Dear EarthTalk: I read that CO2 in our atmosphere is now more than 300 parts per million. Doesn't this mean that we're too late to avoid the worst impacts of climate change?-Karl Bren, Richmond, Va.
Actually the amount of carbon dioxide (CO2) in the atmosphere today is roughly 390 parts per million (ppm). And that's not good news. "Experts agree that this level cannot be sustained for many decades without potentially catastrophic consequences," reports the Geos Institute, an Oregon-based non-profit and consulting firm that uses science to help people predict, reduce and prepare for climate change.
While we're unlikely to get atmospheric CO2 concentrations down as low as they were (275 ppm) before we started pumping pollution skyward during the Industrial Revolution, climate scientists and green leaders agree that 350 ppm would be a tolerable upper limit. Prior to 2007 scientists weren't sure what emissions reduction goal to shoot for, but new evidence led researchers to reach consensus on 350 ppm if we wished to have a planet, in the words of NASA climatologist James Hansen, "similar to the one on which civilization developed and to which life on earth is adapted."
GREENHOUSE ARREST: The amount of carbon dioxide in the atmosphere today is roughly 390 parts per million, well above the 275 ppm it was before we started pumping pollution skyward during the Industrial Revolution. Climate scientists and green leaders today agree that 350 ppm would be a tolerable upper limit. Image: http://350.org/
The non-profit 350.org, launched in 2008 by writer and activist Bill McKibben and others to raise awareness about global warming, has circled the proverbial wagons around the cause of reducing atmospheric CO2 to 350 ppm. The group has enlisted the help of thousands of student volunteers around the world to mobilize public support for reducing humanity's carbon footprint.
McKibben, whose 1989 book The End of Nature detailed the potential effects of climate change and remains one of the most influential environmental books of all time, believes that 350 ppm is attainable. "We're like the patient that goes to the doctor and learns he's overweight, or his cholesterol is too high. He doesn't die immediately-but until he changes his lifestyle and gets back down to the safe zone, he's at more risk for heart attack or stroke," says McKibben. "The planet is in its danger zone because we've poured too much carbon into the atmosphere, and we're starting to see signs of real trouble: melting ice caps, rapidly spreading drought. We need to scramble back as quickly as we can to safety."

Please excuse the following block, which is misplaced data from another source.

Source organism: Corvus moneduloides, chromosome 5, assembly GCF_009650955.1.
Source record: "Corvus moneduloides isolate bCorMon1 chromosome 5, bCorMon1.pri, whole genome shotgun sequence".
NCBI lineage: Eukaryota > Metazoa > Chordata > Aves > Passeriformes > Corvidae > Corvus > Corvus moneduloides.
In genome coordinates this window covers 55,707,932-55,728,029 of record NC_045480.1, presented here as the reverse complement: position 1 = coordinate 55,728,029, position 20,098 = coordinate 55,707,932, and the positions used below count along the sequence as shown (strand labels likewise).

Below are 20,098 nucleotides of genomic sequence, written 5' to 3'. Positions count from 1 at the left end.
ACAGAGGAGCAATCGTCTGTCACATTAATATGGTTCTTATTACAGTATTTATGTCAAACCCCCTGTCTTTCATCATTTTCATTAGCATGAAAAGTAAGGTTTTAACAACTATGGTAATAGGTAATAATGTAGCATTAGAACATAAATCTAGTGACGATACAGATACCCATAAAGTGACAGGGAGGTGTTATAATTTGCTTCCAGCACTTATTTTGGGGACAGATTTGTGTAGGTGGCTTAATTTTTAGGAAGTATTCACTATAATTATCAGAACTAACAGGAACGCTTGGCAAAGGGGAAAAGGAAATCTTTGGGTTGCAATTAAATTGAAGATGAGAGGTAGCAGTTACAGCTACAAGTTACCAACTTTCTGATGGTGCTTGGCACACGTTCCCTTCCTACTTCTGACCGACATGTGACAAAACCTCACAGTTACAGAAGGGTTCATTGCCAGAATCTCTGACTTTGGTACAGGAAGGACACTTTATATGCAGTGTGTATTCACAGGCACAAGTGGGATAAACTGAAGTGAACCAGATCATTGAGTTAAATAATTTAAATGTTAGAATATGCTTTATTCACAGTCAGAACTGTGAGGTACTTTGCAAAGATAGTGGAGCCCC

"Scrambling back" will entail nothing short of transforming our energy infrastructure, including how we transport people and goods and power our structures. According to 350.org, it means building solar arrays instead of coal plants, planting trees instead of cutting forests, increasing energy efficiency and reducing waste. "Getting to 350 means developing a thousand different solutions-all of which will become much easier if we have a global treaty grounded in the latest science and built around the principles of equity and justice," the group reports. "To get this kind of treaty, we need a movement of people who care enough about our shared global future to get involved and make their voices heard."
The group is working to create an international grassroots movement to influence political dynamics and implement solutions that show the benefits of moving to a clean energy economy. 350 ppm, while merely a number, represents humanity's potential capacity to solve the most pressing problem it has faced; it also represents a target for international negotiators to aim for in forging an effective global warming treaty.
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